Contract Corner: Key Provisions in Transition Services Agreements

Morgan Lewis - Tech & Sourcing
Contact

Morgan Lewis - Tech & Sourcing

Transition services agreements (TSAs) are often an integral part of a transaction when a buyer or a seller needs to use the other’s services, infrastructure, or resources for an agreed-upon period of time after an acquisition.

KEY CONSIDERATIONS

The following is a list of key considerations for both buyers and sellers in connection with negotiating a TSA.

  • Definition of Services. The definition of “services” should include all the services the parties agree will be included as transition services. The schedules should also set forth the length of time the services will be provided, and any specific fees for each service. A party that is receiving services should consider adding a “catch-all” phrase to ensure that any services that are necessary for the operation of the business in the 12-month period prior to the closing will be included, regardless of whether or not the services are accurately listed on the schedule. The parties should also document any specifically agreed-upon exclusions to the definition of services.
  • Standard of Care: Historical Performance. Although standard services agreements usually contain a standard of care requiring the service provider to use professional, commercially reasonable or best efforts, services being performed under a TSA should also be required to conform to or exceed the existing service levels prior to the closing. This is especially important for the buyer, so it can stand up the business it is purchasing immediately after the closing. This should include concepts like the quality and scope of the services. To accomplish this, the TSA should contain language that not only says the services will be provided, but that they will be provided with the scope, in a manner, and at a level of quality and service substantially consistent with that provided by provider of the services during the 12-month period preceding the closing.
  • Third-Party Costs. Third-party consents are often required in connection with the services required under the TSA. Any such third-party consents or costs in connection with the provisions of the services should be specifically set forth in the TSA. Depending on the overall transaction and the overall leverage of each party, either the seller or the buyer is responsible for such costs, or the parties may split the costs.
  • Is Only the Buyer Receiving Services from the Seller, or Will the Seller Also Require Services from the Buyer? Some TSAs provide for both the buyer and the seller to provide each other services for a period of time after the closing. It’s important to determine the responsibilities of each party and make sure the needs of each party with respect to the requested services are met.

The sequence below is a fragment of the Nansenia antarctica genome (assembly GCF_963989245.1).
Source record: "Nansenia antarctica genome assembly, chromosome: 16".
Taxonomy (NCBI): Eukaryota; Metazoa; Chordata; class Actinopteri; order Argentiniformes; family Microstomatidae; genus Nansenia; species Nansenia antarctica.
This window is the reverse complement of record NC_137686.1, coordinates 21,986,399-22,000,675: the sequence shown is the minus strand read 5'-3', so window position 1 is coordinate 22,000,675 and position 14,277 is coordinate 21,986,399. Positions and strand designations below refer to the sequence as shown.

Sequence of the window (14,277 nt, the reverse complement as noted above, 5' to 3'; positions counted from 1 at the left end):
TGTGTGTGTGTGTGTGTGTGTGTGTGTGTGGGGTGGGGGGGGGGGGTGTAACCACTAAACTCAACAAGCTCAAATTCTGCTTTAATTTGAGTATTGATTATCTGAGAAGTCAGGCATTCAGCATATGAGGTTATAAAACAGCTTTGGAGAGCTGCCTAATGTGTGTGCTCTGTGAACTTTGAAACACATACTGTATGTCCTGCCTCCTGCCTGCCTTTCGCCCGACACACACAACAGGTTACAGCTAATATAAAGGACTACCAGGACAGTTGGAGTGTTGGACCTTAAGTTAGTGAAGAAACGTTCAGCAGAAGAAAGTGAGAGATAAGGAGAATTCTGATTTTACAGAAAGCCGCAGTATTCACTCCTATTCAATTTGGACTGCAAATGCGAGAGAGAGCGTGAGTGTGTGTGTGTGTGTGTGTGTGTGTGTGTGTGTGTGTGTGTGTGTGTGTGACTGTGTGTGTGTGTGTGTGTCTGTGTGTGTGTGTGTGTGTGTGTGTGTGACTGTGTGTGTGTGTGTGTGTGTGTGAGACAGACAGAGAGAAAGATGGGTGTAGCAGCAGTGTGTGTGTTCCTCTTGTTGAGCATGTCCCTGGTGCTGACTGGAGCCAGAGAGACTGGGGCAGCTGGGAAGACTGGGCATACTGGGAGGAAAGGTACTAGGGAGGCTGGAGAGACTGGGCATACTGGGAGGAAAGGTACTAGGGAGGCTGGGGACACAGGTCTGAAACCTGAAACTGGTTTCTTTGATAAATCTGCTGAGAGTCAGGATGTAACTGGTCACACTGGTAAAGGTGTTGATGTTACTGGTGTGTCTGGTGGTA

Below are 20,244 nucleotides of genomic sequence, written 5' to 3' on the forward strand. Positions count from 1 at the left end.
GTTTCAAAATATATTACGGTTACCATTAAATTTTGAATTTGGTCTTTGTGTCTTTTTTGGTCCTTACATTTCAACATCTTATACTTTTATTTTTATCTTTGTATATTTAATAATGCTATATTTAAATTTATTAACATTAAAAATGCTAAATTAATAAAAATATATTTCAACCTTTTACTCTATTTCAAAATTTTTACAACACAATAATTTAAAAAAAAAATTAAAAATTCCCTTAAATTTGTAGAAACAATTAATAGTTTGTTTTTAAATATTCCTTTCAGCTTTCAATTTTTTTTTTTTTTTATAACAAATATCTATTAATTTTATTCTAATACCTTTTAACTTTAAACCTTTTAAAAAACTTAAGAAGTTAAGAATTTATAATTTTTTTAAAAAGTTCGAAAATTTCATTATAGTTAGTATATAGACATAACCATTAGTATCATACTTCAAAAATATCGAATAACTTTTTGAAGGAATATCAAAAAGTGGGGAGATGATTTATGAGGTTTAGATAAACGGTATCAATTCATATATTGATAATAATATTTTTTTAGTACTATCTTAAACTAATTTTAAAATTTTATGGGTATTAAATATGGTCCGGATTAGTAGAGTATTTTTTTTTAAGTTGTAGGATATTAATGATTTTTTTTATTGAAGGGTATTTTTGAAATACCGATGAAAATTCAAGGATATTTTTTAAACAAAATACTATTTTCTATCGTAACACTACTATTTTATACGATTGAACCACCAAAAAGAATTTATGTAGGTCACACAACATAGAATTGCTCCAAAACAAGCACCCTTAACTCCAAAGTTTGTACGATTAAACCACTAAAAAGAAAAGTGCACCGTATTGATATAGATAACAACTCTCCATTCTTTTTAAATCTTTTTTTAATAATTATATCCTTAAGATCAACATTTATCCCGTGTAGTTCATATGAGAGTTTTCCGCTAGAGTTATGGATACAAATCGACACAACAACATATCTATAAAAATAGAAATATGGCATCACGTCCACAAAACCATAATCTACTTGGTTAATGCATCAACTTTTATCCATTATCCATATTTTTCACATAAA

• Indemnification. Although indemnification is a standard concept included in most services agreements, it is typical for TSAs not to include indemnification provisions. It’s important to remember that the TSA is for the provision of transition services—the party providing the services is not a typical service provider, but is simply providing access to and use of services necessary to run the business for a period of time after the transaction. If an indemnification provision is included in a TSA, it should be narrowly tailored.
  • Limitation of Liability. As with indemnification, since the services are not being provided by a true service provider, it is typical for a TSA to include unqualified (as opposed to capped) limitations of liability. Note that a party may request a carve-out for the other party’s willful cessation of the services because the actual performance of the services is essential in connection with a TSA.
  • Operational Understanding. In order to properly paper the necessary services and the business deal under a TSA, it’s important to understand what is being purchased, what services will be needed after the closing, and how long the services will be needed. It’s key to walk through the TSA schedules with the client’s business team to ensure the schedules adequately reflect the services the parties need and the expectations of each party in connection with such services.

[View source.]

DISCLAIMER: Because of the generality of this update, the information provided herein may not be applicable in all situations and should not be acted upon without specific legal advice based on particular situations.

© Morgan Lewis - Tech & Sourcing | Attorney Advertising

Written by:

Morgan Lewis - Tech & Sourcing
Contact
more
less

Morgan Lewis - Tech & Sourcing on:

Reporters on Deadline

"My best business intelligence, in one easy email…"

Your first step to building a free, personalized, morning email brief covering pertinent authors and topics on JD Supra:
*By using the service, you signify your acceptance of JD Supra's Privacy Policy.
Custom Email Digest
- hide
- hide

This website uses cookies to improve user experience, track anonymous site usage, store authorization tokens and permit sharing on social media networks. By continuing to browse this website you accept the use of cookies. Click here to read more about how we use cookies.